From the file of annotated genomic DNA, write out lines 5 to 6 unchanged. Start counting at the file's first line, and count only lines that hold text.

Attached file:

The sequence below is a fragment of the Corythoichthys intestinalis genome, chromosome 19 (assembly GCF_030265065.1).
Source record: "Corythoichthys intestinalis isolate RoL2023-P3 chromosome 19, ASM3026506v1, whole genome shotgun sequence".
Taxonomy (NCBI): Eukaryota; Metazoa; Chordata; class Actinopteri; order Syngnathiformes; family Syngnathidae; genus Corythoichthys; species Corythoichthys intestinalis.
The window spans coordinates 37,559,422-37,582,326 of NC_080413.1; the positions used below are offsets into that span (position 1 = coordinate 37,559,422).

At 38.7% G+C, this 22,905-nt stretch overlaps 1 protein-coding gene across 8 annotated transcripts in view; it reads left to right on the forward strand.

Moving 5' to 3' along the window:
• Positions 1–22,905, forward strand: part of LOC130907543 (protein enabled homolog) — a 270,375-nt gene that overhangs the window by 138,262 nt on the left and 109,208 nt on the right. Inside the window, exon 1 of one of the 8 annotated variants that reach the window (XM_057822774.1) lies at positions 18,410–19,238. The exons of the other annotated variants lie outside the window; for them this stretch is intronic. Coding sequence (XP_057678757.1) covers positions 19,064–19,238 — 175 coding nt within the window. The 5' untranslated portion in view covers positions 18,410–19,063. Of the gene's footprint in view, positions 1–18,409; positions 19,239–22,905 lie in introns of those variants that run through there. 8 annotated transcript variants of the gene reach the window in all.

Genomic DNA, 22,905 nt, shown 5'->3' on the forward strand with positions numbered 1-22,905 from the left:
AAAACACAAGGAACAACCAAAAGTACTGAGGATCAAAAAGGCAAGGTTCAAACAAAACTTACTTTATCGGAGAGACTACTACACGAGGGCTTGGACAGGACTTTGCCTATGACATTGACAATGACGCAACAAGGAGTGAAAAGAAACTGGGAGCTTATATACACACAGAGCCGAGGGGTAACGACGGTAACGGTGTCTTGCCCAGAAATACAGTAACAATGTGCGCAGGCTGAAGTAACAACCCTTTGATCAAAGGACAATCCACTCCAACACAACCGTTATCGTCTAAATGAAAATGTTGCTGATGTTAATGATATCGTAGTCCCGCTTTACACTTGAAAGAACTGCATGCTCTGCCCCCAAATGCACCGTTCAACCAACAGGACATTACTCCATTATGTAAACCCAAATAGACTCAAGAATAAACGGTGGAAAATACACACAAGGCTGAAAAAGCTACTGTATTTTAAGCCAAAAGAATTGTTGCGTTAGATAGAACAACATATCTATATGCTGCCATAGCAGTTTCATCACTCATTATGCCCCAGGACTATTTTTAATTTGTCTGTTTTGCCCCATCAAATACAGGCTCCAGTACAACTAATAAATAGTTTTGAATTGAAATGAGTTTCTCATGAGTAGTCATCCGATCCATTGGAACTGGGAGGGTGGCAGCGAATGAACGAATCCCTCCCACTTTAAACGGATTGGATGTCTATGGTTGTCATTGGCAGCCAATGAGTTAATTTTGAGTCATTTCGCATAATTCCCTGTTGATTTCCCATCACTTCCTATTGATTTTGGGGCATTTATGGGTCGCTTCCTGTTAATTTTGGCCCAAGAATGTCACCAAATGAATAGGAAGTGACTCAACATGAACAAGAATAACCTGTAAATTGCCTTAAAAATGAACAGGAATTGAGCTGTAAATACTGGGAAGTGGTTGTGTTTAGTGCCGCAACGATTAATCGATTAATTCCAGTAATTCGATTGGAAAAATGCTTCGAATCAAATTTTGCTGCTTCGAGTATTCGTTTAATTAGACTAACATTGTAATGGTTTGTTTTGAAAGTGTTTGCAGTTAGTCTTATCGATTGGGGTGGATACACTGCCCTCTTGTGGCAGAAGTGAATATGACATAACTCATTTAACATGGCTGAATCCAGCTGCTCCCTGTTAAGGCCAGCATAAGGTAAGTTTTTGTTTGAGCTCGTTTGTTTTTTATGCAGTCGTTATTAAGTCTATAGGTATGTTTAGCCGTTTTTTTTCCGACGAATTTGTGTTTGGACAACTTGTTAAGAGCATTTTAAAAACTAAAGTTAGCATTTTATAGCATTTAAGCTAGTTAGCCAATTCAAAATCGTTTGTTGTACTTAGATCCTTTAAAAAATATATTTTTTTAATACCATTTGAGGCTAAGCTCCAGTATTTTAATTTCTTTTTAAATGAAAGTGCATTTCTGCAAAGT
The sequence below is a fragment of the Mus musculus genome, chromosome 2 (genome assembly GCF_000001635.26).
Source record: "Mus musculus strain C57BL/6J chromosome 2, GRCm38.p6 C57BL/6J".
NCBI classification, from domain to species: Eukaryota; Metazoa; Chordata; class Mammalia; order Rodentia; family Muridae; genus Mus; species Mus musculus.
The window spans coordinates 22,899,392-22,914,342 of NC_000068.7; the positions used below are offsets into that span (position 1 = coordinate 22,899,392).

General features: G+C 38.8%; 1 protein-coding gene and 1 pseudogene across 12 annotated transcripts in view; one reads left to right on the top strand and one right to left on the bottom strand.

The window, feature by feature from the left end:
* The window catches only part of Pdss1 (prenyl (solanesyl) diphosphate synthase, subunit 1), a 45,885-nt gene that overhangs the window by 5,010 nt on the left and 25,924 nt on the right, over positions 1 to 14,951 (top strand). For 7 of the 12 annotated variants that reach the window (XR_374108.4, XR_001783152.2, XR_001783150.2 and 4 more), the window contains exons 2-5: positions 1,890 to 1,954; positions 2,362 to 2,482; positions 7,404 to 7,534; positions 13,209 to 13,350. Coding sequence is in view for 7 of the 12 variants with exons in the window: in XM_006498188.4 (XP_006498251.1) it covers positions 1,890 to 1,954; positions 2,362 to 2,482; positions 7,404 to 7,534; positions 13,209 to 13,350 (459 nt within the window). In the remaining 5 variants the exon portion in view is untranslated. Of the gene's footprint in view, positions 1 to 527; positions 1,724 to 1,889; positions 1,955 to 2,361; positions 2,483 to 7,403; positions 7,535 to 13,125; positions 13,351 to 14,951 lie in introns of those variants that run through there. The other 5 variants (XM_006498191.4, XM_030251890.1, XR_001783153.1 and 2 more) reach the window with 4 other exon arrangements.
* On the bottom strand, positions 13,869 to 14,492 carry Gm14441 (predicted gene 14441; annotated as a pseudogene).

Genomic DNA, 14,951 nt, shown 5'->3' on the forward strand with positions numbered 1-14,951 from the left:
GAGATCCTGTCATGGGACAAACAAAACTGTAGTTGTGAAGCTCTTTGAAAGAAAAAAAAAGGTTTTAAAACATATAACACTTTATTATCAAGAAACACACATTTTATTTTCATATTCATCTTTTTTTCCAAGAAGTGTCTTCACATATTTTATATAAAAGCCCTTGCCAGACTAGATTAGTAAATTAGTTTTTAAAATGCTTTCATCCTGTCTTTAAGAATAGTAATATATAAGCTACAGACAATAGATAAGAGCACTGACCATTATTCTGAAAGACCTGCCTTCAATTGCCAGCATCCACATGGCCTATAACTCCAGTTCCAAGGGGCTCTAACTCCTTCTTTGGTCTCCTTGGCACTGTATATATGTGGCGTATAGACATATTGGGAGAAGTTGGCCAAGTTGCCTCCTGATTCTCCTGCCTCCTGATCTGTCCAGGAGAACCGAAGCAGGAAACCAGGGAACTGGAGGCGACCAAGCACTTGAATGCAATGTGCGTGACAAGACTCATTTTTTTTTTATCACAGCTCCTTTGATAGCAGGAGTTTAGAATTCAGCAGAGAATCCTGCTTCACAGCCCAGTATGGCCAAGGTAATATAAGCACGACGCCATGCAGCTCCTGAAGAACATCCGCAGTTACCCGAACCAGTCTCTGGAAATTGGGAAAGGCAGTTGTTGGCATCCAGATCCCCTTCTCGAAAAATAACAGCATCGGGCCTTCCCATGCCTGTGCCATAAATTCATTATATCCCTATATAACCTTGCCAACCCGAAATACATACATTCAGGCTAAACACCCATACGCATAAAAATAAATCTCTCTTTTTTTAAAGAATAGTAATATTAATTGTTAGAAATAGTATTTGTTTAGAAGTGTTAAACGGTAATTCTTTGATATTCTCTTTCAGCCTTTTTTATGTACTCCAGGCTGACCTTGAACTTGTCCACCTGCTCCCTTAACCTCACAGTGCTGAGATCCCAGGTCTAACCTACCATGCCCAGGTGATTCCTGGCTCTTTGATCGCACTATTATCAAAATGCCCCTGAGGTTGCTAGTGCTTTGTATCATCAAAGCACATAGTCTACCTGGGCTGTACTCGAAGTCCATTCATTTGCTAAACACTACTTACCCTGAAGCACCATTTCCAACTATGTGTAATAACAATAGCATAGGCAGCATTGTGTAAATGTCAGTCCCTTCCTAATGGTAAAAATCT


At 38.7% G+C, this 22,905-nt stretch overlaps 1 protein-coding gene across 8 annotated transcripts in view; it reads left to right on the forward strand.

Moving 5' to 3' along the window: